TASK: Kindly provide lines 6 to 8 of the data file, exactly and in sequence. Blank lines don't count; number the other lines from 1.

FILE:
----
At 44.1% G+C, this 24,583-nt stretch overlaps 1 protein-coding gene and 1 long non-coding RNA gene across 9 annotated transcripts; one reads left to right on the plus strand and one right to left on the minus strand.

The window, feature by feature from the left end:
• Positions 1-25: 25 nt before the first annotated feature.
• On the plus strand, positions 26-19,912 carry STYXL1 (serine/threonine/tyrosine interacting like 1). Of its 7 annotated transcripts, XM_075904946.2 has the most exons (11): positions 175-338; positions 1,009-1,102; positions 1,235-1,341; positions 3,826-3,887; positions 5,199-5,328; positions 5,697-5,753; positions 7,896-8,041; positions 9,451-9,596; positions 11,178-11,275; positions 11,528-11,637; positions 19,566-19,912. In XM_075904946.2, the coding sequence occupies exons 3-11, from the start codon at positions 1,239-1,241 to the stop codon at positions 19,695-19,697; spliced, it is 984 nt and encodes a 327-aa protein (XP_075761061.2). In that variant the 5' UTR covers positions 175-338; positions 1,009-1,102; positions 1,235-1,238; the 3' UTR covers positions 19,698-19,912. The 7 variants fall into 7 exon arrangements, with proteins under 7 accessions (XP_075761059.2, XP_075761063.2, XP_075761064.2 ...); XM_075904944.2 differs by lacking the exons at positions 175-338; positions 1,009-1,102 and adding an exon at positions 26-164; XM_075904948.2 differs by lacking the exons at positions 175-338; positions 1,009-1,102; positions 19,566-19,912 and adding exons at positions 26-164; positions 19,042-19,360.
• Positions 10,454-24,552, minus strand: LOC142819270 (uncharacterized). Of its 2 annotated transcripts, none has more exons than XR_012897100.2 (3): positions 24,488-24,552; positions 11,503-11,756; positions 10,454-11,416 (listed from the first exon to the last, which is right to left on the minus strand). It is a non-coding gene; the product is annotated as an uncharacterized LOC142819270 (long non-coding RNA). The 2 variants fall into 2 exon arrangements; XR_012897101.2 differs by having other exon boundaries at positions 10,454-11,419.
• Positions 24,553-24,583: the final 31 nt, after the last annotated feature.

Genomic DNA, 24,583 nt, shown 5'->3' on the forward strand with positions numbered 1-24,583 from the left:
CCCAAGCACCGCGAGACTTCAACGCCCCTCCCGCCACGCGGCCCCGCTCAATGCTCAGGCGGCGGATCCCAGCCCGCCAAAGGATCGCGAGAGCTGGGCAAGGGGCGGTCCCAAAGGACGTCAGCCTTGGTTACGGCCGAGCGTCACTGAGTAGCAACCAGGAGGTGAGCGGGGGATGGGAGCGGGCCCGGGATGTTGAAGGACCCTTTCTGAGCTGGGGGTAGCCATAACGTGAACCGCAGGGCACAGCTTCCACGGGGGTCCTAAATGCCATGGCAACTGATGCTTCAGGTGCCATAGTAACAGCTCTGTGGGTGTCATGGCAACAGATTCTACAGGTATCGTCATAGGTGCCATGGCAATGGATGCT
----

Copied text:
• Positions 24,553-24,583: the final 31 nt, after the last annotated feature.

Genomic DNA, 24,583 nt, shown 5'->3' on the forward strand with positions numbered 1-24,583 from the left:
CCCAAGCACCGCGAGACTTCAACGCCCCTCCCGCCACGCGGCCCCGCTCAATGCTCAGGCGGCGGATCCCAGCCCGCCAAAGGATCGCGAGAGCTGGGCAAGGGGCGGTCCCAAAGGACGTCAGCCTTGGTTACGGCCGAGCGTCACTGAGTAGCAACCAGGAGGTGAGCGGGGGATGGGAGCGGGCCCGGGATGTTGAAGGACCCTTTCTGAGCTGGGGGTAGCCATAACGTGAACCGCAGGGCACAGCTTCCACGGGGGTCCTAAATGCCATGGCAACTGATGCTTCAGGTGCCATAGTAACAGCTCTGTGGGTGTCATGGCAACAGATTCTACAGGTATCGTCATAGGTGCCATGGCAATGGATGCT